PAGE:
Amir Khan relishing his British homecoming against Julio Diaz
Amir Khan says Saturday's fight with ex-IBF lightweight title holder Julio Diaz could be his last in Britain.
Bolton's Khan last fought in Britain two years ago, when he stopped Irishman Paul McCloskey inside six rounds.
"It's going to be good to fight back in England, this could be the last time I ever fight here," the former welterweight world champion told the BBC Asian Network.
"Even though I'm taking a pay cut, I'm coming back for my home fans."
Khan's most recent bout came in December, when he stopped Carlos Molina in Los Angeles.
"I'm super fit now," he said. "I make the weight right and I'm spending a lot more time inside the ring sparring."
Mexican Diaz, 33, is a former two-time lightweight world champion who has 40 wins from 48 fights, with 29 knockouts.
But the California-based boxer last held a world title in 2007 and has lost four and drawn one of his last 11 encounters.
"This fight will straight away elevate us back into world title fights," said Khan.
"But I am not thinking any further than this fight yet. I just want to get through this one and then we will know exactly where we are.
"I need to thank Julio Diaz for coming all the way from America. No-one likes to come to me and fight in my home country, so it is great Julio Diaz has shown bottle and come over."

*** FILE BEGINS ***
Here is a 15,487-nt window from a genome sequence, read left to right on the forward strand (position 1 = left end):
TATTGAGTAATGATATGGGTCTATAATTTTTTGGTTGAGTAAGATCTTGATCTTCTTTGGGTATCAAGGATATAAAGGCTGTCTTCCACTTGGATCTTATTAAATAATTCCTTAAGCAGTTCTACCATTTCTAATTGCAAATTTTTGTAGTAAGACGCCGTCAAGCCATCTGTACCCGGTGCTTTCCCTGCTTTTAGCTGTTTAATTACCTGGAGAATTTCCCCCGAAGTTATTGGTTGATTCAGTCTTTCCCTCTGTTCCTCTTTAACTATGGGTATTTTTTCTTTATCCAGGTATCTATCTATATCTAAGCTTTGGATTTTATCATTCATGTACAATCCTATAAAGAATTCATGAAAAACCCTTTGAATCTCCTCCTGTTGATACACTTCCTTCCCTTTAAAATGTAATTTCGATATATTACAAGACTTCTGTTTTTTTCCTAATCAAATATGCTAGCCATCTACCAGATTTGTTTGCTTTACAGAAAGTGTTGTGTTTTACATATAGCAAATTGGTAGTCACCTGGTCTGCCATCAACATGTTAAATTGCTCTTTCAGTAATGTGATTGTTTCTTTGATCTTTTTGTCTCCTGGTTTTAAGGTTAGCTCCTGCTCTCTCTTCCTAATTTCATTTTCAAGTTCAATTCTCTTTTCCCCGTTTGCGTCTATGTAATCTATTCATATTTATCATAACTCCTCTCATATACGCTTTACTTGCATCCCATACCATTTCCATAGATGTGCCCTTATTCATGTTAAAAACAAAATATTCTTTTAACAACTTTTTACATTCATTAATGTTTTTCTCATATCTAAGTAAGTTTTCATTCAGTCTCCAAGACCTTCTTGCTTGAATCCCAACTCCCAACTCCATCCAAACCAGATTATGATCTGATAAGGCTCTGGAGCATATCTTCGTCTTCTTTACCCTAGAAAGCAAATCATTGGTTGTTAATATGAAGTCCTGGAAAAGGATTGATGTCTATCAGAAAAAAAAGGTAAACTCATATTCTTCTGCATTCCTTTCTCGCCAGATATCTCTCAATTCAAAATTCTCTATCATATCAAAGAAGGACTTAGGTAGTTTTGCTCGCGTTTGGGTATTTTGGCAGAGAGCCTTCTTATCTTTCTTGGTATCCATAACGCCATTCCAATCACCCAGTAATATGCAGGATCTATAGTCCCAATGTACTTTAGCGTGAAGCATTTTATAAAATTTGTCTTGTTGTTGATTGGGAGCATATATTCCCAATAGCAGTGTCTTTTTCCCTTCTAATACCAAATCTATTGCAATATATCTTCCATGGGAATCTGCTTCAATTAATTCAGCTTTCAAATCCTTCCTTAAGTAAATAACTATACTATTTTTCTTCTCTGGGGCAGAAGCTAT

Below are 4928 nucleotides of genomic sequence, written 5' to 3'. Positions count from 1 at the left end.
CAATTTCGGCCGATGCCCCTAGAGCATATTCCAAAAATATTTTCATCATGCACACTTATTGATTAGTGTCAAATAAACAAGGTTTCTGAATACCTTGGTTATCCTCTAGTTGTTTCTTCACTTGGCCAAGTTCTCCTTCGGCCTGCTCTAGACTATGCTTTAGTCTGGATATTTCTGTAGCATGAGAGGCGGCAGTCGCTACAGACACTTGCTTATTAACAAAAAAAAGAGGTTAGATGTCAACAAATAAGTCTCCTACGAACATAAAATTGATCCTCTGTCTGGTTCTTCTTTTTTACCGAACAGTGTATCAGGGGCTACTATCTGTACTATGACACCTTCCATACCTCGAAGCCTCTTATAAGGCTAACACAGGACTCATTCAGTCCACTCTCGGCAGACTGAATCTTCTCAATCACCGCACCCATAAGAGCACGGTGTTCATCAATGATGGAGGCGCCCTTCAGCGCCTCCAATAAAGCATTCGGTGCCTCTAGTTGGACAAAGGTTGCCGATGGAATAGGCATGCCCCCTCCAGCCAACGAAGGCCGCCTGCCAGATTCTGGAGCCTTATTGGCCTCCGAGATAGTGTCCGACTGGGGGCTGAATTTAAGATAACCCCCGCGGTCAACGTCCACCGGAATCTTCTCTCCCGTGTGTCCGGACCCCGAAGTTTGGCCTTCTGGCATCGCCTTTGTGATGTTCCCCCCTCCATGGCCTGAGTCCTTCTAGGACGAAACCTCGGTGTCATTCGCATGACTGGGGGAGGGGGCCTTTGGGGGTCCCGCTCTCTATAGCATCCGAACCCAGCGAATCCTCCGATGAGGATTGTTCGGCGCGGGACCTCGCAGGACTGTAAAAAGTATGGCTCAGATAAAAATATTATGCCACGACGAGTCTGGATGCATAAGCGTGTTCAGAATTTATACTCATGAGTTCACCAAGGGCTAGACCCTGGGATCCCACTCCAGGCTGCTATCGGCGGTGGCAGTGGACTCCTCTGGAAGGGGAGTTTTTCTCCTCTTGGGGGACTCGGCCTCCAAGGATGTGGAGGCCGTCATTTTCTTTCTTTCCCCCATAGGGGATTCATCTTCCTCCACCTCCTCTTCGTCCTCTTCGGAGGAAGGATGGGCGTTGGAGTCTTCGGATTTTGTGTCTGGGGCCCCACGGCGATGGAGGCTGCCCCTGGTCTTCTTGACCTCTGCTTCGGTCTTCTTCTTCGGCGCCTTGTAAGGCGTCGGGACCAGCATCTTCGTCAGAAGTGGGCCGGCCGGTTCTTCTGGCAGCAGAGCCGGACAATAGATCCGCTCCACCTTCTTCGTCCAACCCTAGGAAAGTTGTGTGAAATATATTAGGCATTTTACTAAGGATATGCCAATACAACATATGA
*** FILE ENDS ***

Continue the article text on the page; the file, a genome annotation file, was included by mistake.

Also fighting on Saturday night's card is Khan's younger brother, Haroon, who is making his professional debut against Bulgarian Stefan Slavchev.
The 21-year-old, who enjoyed 66 wins as an amateur, won a flyweight bronze medal for Pakistan in the 2010 Commonwealth Games after being overlooked by the Great Britain performance programme for the London Olympics.
He said: "I've been waiting for this day for two and a half years now, I can't wait. I see what Amir's achieved and if he can do it then so can I. I want to become a world champion by the end of 2016."
Also on the card is 2012 Olympic bronze medallist Anthony Ogogo, as he takes on Telford middleweight Kieron Gray in a six-round contest.
The 24-year-old from Great Yarmouth has not fought since last summer's Games but now feels the time is right to step up.
He said: "I want to become the best middleweight in the world, whether it takes three years or six years, it doesn't matter."
You can hear more from the Khans on the BBC Asian Network at 1300 BST and 1700 BST on Friday.